As Halloween approaches I know there are those of you who desire to shoot some ghoulish images. I thought I would have some fun and share some tips from the set. You see I shoot crime scenes all year round and have acquired some techniques I’d love to share.
Editor’s Note: The following photos are a bit gory, but they are fake. Not real.
For this particular effect you need: some latex gloves, F/X blood (though water soluble is still very messy), and you’ll need a very ripe banana.
With all the Halloween stores open now get yourself some F/X blood. Next you mush the ripe banana into the palm of your hand and add the F/X blood. Once mixed well you put the fingertips from your other hand into the mixture and flick onto the tub or wall. This effect is used with trauma to the head. The banana replicates gray matter really well, so good in fact that most network television won’t air it. I assure you she got up when we were done, and she had a blast, no pun intended.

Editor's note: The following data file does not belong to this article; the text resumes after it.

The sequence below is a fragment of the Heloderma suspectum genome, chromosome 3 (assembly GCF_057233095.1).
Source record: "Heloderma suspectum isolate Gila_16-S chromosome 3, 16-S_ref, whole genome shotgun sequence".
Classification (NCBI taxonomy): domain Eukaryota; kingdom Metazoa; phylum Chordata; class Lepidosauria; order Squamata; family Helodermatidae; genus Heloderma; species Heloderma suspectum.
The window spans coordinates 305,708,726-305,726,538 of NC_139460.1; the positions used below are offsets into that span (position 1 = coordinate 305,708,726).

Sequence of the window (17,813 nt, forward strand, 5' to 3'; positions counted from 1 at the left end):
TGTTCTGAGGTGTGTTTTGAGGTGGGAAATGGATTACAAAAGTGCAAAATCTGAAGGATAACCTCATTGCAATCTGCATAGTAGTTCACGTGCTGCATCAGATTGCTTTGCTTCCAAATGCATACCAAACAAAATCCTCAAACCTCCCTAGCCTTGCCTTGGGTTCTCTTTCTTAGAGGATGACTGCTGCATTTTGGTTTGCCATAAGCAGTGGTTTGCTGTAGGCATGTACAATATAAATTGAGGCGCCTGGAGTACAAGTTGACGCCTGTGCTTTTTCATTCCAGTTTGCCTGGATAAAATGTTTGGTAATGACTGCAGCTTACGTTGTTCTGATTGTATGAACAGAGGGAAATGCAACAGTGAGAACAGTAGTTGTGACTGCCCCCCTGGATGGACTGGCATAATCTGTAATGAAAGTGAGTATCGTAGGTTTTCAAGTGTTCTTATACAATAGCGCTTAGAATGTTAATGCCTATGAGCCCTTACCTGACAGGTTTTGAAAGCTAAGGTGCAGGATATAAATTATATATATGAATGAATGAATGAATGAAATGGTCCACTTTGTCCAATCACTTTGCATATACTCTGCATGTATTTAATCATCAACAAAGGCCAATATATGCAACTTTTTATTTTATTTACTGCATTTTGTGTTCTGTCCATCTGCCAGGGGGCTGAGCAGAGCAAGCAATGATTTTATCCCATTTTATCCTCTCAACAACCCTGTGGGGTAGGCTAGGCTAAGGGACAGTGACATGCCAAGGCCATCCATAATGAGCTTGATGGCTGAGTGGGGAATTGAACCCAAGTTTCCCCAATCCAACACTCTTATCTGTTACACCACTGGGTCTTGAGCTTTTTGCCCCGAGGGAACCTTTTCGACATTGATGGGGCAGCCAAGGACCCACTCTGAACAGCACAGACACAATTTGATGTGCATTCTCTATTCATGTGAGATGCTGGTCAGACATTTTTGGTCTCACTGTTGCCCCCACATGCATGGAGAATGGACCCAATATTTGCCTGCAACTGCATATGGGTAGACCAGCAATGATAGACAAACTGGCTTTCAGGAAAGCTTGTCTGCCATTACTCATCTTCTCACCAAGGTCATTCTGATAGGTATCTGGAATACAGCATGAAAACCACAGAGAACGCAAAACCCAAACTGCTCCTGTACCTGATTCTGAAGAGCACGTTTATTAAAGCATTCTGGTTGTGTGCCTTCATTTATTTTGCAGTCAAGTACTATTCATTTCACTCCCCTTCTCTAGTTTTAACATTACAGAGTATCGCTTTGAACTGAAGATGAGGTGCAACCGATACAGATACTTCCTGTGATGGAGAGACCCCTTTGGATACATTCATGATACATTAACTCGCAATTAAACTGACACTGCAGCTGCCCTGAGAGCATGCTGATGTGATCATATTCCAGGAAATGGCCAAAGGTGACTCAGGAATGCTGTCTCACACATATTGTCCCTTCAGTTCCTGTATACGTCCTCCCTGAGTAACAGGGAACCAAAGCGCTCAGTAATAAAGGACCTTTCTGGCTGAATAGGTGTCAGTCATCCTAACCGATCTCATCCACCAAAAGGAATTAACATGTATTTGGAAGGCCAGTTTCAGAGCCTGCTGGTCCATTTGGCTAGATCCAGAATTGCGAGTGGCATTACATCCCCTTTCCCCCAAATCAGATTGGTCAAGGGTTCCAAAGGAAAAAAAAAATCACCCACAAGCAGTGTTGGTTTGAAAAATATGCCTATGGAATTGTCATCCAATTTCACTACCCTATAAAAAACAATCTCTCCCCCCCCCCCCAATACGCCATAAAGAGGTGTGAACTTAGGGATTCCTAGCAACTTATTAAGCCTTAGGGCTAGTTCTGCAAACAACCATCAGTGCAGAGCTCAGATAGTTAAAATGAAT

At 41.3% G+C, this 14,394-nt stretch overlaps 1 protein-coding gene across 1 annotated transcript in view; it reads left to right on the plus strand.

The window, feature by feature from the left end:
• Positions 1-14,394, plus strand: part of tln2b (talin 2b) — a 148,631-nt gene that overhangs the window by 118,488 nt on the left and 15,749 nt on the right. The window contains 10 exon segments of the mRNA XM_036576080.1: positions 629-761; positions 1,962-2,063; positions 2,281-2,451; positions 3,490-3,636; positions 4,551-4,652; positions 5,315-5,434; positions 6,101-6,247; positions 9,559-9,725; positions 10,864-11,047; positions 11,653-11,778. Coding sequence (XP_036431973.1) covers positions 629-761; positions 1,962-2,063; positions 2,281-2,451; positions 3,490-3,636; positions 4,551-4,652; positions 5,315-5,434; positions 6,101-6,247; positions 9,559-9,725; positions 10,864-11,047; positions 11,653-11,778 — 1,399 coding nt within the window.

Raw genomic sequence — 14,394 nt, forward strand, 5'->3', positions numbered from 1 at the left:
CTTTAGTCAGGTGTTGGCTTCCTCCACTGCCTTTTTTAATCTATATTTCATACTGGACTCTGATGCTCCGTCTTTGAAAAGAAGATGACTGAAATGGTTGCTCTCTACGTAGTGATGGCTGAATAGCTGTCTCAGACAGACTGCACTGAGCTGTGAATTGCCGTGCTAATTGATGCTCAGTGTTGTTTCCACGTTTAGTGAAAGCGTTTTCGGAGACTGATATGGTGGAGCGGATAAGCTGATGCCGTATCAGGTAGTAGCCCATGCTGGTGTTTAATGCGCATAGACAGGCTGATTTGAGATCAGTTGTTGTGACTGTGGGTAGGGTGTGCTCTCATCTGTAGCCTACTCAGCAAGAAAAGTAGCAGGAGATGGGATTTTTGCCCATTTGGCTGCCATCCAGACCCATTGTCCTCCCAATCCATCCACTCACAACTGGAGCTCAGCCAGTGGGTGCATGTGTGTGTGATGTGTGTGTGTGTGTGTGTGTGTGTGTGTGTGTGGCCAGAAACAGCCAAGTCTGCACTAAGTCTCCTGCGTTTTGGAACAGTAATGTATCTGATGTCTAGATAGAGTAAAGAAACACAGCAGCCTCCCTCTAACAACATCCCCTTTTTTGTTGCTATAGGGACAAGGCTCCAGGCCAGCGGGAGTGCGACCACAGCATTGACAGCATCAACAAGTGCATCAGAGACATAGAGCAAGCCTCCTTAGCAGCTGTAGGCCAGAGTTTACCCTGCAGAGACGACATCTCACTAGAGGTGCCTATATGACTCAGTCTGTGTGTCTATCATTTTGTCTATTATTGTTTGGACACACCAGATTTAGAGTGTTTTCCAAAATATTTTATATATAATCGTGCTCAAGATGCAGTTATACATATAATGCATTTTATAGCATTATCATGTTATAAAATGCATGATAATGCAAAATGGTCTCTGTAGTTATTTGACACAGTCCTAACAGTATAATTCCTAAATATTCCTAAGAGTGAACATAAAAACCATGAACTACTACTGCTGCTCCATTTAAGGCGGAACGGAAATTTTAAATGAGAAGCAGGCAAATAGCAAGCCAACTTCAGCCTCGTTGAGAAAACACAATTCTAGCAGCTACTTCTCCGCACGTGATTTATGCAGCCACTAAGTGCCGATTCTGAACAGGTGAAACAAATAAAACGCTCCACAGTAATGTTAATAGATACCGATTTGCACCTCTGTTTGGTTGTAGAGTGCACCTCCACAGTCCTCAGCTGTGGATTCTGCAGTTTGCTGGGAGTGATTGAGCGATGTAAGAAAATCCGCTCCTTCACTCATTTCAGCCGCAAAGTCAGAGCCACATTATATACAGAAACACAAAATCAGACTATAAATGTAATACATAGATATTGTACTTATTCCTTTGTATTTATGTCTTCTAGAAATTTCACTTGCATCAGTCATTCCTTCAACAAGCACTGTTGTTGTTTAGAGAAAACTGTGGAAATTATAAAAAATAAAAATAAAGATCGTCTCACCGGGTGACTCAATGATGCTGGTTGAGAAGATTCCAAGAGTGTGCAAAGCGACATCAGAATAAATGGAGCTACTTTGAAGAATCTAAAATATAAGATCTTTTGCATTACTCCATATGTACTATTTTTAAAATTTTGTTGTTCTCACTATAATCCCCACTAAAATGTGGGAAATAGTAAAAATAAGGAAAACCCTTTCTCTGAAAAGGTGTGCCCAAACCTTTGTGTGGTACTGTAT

Another technique is much easier, yet still has effective results.With this technique, again you’ll start with latex gloves and F/X blood. However you’ll apply it with a can of air, the type you use to blast dust off your lens. You just aim and spray. It will take a bit of practice to acquire the effect you want. It’s a good look when you just want some splatter from a severed finger and shaking hand.
For this last effect we needed to practice the look of spray from a carotic artery.We used a make-up brush with a flick. Once we felt confident on how to apply the F/X blood effect, it was time to go to our scene.The only trick left was to keep our actress from laughing while we shot the scene. This was from last season on NCIS. Hope you enjoyed some Trick or Treats. Thanks for reading.
That’s a wrap, fade to black.
Mike is best known for his work on countless popular shows that are household names: CSI, CSI: Miami, CSI: NY, JAG, Boston Legal, Pretty Little Liars to name a few. His current projects are NCIS and NCIS: Los Angeles.
Mike is a Trainer for KelbyOne, and Los Angeles Center of Photography. Mike is also a member of the International Cinematographers Guild.
You can view Mikes work at .